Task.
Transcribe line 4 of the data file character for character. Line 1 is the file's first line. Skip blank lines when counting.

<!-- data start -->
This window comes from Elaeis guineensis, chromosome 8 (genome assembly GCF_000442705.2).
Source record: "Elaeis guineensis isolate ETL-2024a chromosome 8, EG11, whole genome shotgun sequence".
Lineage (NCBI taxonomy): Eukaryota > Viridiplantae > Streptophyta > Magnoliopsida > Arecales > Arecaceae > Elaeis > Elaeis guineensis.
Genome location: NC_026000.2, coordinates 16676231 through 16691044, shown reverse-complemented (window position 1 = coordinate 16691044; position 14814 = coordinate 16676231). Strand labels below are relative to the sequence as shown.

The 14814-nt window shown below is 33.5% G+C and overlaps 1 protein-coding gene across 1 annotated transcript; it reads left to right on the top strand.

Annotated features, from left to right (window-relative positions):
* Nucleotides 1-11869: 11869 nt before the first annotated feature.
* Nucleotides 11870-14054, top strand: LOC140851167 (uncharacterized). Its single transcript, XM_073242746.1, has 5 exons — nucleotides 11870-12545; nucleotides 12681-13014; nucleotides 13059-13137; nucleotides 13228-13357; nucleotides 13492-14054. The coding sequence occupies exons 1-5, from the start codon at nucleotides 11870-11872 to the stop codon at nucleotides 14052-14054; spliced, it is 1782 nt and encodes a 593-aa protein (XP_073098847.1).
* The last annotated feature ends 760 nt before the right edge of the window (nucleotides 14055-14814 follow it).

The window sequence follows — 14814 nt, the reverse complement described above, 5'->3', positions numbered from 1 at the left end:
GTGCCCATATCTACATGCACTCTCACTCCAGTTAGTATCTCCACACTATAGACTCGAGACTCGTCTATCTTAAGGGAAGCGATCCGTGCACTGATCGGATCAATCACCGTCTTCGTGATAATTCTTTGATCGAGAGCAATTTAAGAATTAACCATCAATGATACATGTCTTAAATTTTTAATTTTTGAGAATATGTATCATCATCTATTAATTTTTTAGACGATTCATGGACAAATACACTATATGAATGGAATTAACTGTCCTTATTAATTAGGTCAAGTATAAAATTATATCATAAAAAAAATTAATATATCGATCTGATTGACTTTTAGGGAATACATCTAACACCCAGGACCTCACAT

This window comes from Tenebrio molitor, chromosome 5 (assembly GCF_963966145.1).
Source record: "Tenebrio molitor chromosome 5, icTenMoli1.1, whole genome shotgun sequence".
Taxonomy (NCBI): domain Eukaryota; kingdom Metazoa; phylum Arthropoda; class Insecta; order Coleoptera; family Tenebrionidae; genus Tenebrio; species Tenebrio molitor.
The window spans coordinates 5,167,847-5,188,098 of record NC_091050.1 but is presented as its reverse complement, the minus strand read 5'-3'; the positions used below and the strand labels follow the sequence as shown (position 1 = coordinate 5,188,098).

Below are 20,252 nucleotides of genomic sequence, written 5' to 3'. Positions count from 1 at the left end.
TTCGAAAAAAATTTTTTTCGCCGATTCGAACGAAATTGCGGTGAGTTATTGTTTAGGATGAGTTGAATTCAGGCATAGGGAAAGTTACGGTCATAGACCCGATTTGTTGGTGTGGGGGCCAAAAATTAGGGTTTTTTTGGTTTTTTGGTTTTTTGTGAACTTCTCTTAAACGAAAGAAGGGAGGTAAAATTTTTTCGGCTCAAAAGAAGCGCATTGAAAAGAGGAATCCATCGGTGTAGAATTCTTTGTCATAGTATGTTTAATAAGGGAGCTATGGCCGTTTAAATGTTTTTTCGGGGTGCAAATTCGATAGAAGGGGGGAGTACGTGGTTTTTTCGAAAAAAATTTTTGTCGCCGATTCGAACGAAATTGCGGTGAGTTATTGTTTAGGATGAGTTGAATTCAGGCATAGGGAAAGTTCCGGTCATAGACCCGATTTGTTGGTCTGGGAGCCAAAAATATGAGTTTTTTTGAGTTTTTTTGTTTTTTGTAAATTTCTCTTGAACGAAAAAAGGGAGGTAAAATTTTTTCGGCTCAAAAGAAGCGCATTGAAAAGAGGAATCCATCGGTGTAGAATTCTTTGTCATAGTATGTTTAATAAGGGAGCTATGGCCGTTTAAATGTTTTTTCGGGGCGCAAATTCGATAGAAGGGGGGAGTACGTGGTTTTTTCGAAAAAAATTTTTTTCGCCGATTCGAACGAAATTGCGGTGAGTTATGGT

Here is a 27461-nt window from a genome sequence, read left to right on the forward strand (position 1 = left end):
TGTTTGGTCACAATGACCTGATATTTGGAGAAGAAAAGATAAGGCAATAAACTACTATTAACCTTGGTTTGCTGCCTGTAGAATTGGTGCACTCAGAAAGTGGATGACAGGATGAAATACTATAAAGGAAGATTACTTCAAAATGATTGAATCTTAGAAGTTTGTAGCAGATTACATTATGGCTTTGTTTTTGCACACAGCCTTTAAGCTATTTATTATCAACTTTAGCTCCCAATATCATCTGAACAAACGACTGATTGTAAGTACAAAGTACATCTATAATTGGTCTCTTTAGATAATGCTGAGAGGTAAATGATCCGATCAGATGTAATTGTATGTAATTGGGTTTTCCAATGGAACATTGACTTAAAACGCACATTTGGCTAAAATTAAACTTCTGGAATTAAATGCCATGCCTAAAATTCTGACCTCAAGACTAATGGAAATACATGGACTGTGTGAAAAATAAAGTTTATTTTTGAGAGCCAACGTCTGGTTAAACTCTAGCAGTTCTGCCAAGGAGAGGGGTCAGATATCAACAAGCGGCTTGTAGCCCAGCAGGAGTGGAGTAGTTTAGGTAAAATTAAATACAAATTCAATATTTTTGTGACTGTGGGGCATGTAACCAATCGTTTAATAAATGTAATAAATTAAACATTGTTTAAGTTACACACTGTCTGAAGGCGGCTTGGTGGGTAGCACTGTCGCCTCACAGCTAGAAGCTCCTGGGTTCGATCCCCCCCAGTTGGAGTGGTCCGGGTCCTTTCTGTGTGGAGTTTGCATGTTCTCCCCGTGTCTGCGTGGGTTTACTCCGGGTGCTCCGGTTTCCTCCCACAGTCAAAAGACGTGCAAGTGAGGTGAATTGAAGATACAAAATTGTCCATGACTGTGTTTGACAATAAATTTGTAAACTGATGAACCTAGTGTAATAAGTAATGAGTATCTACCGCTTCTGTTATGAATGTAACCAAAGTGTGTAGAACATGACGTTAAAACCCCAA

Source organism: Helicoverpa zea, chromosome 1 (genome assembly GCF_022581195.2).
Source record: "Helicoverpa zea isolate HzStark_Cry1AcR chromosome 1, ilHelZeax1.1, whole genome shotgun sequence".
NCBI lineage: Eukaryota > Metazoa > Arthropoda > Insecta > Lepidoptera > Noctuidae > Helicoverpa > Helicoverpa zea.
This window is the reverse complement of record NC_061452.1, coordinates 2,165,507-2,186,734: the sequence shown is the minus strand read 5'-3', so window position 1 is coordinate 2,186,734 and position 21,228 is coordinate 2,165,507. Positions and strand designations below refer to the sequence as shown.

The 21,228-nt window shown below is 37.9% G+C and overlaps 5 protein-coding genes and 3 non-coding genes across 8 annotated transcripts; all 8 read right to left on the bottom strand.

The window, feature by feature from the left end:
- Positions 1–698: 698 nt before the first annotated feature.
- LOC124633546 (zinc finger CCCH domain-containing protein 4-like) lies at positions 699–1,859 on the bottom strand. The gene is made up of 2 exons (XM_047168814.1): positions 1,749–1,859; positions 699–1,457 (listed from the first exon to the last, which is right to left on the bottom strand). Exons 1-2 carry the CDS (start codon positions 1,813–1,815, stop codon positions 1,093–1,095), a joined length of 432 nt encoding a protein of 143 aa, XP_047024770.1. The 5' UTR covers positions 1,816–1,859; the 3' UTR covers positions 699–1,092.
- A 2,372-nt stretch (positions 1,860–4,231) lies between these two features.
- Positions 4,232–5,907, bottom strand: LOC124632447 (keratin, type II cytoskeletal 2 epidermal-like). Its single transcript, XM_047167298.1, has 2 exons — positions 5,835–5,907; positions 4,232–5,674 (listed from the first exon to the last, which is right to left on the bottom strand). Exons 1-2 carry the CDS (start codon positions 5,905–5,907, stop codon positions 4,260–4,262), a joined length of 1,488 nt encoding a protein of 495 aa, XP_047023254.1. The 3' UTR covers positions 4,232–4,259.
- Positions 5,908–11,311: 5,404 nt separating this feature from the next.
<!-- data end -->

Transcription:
Genome location: NC_026000.2, coordinates 16676231 through 16691044, shown reverse-complemented (window position 1 = coordinate 16691044; position 14814 = coordinate 16676231). Strand labels below are relative to the sequence as shown.